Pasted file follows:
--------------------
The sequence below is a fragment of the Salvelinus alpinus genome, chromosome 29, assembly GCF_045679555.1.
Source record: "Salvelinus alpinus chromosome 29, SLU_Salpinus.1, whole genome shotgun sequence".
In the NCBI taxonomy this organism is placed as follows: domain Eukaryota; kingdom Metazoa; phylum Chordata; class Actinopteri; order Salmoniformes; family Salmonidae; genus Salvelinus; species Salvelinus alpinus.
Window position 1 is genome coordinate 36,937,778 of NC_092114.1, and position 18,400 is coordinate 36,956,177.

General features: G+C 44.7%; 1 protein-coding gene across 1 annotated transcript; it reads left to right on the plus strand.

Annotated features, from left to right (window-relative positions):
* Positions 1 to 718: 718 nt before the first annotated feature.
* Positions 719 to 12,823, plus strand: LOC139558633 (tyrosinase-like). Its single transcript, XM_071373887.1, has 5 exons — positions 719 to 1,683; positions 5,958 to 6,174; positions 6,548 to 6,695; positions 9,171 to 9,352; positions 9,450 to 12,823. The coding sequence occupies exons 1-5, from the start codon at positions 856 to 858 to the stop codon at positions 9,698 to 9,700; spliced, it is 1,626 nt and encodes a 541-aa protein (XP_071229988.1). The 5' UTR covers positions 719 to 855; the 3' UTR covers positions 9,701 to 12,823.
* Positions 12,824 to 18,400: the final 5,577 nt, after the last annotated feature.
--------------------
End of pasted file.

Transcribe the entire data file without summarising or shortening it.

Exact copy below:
The sequence below is a fragment of the Salvelinus alpinus genome, chromosome 29, assembly GCF_045679555.1.
Source record: "Salvelinus alpinus chromosome 29, SLU_Salpinus.1, whole genome shotgun sequence".
In the NCBI taxonomy this organism is placed as follows: domain Eukaryota; kingdom Metazoa; phylum Chordata; class Actinopteri; order Salmoniformes; family Salmonidae; genus Salvelinus; species Salvelinus alpinus.
Window position 1 is genome coordinate 36,937,778 of NC_092114.1, and position 18,400 is coordinate 36,956,177.

General features: G+C 44.7%; 1 protein-coding gene across 1 annotated transcript; it reads left to right on the plus strand.

Annotated features, from left to right (window-relative positions):
* Positions 1 to 718: 718 nt before the first annotated feature.
* Positions 719 to 12,823, plus strand: LOC139558633 (tyrosinase-like). Its single transcript, XM_071373887.1, has 5 exons — positions 719 to 1,683; positions 5,958 to 6,174; positions 6,548 to 6,695; positions 9,171 to 9,352; positions 9,450 to 12,823. The coding sequence occupies exons 1-5, from the start codon at positions 856 to 858 to the stop codon at positions 9,698 to 9,700; spliced, it is 1,626 nt and encodes a 541-aa protein (XP_071229988.1). The 5' UTR covers positions 719 to 855; the 3' UTR covers positions 9,701 to 12,823.
* Positions 12,824 to 18,400: the final 5,577 nt, after the last annotated feature.